The data will also be compared to figures of visitor numbers to the Royal and Fairy show caves in the main Buchan Reserve.


Caves are a limited resource in Southern Australia due mainly to the limited amount of cavernous limestone. They have come under increased visitor pressure as more people have the time, money and interest to explore them. Caves are fragile and subject to damage by such exploration. Such damage to caves occurs through the direct activities of cavers5. Damage ranges from deliberate breaking and sampling of speleothems and graffiti both of which are now rarer to muddying of speleothems and trampling of floors. Other less obvious effects of visiting are interference and damage to cave invertebrate populations and disturbance of bats. Visible deterioration effects from visitors activities may in the long-term affect the visitor experience and may lead to cavers visiting other caves which currently have very few visitors and are not as disturbed. Discussion on the effects of such damage has become an important issue in speleological circles in the past few years11. Concerns about these pressures has led management authorities in some states to introduce rationing or permit systems. This has been done in Western Australia6, South Australia7 and New South Wales, however, it is not the purpose of this paper to discuss implementation of such systems or whether they are an appropriate way of regulating visitors and consequent cave damage levels.

Cavers (speleologists) vary in experience from first time visitors to the very experienced. They range from people who enjoy caving for the recreation to speleologists who study the caves, their contents and how they were formed. Caving may be done by individuals or people associated with groups. Groups may range from speleological groups such as the Victorian Speleological Association (VSA), to other outdoor groups such as the scouts, to educational groups from schools or tertiary institutions. The Australian Speleological Federation Inc (ASF) is a federation of 39 clubs interested in caves. At any time the membership of these clubs is 600-800 individuals. The Victorian Speleological Association is the only full Victorian member of the ASF and it has about 80 members and 6 affiliated outdoor groups.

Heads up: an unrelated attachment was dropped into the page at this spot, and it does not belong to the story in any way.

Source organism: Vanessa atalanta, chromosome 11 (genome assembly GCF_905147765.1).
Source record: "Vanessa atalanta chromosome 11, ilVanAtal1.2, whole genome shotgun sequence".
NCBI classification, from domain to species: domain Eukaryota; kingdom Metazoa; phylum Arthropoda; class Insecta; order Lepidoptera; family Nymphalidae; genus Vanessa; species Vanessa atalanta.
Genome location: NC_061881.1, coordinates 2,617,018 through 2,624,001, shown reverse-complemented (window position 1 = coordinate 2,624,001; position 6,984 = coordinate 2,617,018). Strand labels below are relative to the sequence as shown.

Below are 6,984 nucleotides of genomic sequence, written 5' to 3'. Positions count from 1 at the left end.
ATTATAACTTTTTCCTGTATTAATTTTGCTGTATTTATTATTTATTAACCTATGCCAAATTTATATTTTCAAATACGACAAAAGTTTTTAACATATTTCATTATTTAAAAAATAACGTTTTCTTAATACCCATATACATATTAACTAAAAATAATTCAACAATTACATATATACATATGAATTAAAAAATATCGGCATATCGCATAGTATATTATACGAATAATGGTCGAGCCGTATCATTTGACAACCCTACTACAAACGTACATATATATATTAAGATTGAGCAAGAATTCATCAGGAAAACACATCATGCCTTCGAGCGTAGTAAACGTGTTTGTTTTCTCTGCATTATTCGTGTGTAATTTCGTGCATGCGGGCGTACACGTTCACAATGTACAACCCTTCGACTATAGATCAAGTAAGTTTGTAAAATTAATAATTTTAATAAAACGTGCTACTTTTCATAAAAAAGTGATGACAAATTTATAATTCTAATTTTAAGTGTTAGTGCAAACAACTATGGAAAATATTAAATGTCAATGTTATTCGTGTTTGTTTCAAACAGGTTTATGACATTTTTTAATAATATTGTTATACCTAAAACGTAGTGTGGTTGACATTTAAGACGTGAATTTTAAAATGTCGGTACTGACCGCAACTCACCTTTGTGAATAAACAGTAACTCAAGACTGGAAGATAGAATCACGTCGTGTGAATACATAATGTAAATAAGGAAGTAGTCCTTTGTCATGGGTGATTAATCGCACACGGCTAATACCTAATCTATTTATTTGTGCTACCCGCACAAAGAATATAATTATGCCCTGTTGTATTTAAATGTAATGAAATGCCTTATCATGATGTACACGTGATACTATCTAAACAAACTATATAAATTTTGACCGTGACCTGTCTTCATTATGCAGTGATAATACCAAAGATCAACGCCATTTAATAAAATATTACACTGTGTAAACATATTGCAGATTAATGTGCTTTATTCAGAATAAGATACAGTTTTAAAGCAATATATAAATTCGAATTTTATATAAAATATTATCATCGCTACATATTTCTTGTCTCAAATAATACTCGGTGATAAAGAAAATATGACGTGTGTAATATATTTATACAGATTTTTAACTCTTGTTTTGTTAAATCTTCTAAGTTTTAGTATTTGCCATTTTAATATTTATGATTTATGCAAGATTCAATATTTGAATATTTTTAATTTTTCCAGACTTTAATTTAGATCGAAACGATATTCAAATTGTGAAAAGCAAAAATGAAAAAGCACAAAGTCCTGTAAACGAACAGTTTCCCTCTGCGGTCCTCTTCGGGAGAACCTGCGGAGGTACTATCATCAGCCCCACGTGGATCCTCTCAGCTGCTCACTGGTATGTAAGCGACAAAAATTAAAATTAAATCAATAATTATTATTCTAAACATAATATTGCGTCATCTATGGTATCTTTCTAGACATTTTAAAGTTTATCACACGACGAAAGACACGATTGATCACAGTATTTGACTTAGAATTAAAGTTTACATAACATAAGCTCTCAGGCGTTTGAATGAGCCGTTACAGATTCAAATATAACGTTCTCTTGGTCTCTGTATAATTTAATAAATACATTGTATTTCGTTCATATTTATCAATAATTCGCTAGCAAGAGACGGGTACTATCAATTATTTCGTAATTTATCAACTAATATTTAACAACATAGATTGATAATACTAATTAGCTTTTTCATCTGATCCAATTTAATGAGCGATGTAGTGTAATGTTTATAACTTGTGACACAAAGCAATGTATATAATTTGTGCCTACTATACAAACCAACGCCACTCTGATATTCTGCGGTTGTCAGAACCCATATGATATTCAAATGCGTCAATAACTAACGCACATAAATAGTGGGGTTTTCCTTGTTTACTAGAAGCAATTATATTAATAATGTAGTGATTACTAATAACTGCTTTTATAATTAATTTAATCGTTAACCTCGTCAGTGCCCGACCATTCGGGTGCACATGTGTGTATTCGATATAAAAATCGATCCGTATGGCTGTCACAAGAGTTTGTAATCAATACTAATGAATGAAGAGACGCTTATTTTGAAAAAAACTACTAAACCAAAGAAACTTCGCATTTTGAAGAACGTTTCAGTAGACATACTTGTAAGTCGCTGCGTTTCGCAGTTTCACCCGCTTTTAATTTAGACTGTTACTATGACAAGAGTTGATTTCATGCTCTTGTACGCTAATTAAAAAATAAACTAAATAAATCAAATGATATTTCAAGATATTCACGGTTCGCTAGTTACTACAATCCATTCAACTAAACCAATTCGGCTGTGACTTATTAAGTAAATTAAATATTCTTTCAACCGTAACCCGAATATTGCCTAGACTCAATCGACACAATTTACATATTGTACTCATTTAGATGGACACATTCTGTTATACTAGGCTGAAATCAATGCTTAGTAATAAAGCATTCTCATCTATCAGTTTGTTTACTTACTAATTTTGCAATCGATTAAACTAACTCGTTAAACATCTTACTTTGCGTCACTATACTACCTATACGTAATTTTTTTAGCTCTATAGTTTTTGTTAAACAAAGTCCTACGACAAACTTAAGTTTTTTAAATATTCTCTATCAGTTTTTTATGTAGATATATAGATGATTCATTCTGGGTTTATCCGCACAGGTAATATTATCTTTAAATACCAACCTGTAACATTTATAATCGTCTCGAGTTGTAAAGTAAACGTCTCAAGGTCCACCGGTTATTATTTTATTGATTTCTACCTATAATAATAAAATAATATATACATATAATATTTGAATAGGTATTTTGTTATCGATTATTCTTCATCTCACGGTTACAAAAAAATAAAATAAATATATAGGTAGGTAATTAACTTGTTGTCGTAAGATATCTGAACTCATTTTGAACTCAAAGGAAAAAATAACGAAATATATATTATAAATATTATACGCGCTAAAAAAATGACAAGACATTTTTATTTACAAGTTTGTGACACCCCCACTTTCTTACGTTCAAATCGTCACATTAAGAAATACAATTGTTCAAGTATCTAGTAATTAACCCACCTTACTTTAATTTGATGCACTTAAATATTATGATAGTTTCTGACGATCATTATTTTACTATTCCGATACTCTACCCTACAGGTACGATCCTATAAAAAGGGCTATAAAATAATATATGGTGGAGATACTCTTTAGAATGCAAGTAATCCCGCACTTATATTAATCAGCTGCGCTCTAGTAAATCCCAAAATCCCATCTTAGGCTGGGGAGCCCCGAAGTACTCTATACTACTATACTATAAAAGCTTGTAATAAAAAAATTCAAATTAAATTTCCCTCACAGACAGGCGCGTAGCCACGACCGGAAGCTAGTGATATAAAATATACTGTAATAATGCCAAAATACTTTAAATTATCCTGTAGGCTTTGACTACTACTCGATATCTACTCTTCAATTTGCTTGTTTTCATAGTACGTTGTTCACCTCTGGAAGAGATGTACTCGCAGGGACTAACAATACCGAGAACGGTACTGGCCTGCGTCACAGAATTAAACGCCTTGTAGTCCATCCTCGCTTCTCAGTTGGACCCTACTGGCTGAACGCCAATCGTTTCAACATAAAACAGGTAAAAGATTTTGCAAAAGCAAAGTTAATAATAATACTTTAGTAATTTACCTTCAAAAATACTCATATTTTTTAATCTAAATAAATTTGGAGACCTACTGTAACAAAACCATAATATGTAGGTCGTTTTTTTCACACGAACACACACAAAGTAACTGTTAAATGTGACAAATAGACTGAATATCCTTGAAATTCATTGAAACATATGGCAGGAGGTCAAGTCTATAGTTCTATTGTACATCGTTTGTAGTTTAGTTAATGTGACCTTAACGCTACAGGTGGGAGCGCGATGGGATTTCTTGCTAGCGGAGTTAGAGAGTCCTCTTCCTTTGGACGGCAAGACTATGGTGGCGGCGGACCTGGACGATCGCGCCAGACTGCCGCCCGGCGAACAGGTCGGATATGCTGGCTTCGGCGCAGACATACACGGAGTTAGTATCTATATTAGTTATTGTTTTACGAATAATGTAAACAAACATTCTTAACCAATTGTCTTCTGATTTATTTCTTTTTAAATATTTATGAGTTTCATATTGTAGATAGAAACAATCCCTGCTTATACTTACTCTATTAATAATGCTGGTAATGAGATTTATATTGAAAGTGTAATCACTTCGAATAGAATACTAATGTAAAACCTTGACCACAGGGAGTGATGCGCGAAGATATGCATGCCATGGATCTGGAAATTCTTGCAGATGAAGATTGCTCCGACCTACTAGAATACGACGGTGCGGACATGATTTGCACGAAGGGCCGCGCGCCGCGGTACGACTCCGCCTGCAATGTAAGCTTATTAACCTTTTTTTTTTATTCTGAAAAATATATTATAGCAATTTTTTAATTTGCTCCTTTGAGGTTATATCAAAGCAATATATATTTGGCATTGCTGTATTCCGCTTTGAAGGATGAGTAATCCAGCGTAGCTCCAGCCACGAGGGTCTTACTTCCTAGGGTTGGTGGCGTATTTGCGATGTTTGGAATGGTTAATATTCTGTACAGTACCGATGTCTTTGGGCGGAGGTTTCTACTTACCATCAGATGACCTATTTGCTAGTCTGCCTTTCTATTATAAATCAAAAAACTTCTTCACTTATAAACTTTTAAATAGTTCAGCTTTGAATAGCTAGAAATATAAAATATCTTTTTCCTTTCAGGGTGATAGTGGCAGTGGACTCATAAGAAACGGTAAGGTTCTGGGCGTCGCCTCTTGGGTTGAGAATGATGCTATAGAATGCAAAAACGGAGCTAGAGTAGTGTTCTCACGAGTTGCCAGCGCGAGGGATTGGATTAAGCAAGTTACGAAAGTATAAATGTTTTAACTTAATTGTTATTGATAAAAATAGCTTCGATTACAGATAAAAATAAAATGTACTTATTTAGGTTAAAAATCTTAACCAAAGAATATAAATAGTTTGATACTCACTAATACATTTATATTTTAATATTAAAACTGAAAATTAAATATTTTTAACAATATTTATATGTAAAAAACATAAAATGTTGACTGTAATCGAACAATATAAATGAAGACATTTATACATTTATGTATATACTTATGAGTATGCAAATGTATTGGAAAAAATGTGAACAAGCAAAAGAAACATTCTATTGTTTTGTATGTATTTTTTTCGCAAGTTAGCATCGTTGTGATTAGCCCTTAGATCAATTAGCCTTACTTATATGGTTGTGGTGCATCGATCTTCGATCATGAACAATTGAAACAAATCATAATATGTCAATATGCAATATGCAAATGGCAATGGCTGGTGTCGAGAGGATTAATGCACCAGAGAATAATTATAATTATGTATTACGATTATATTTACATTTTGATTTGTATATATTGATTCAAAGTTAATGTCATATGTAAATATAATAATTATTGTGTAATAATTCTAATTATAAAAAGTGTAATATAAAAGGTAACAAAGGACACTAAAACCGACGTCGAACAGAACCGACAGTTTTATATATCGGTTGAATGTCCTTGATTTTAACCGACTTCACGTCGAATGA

Two resource documents guide management of caves in Victoria. Firstly the 1986 report "Management of Caves and Karst"8 provided a guideline which put the values of caves into context and recommended that each cave be classified into management categories which included Show Caves, Adventure Caves, Sites of Special Natural and/or Cultural Value and Wild (& unclassified) Sites8,11. Secondly, stemming from the above report a strategy was developed embracing the management classification scheme and requiring the department to prepare management plans for caves under its jurisdiction9. The Department of Conservation and Environment has produced a management plan for the caves of the Buchan and Murrindal Area10.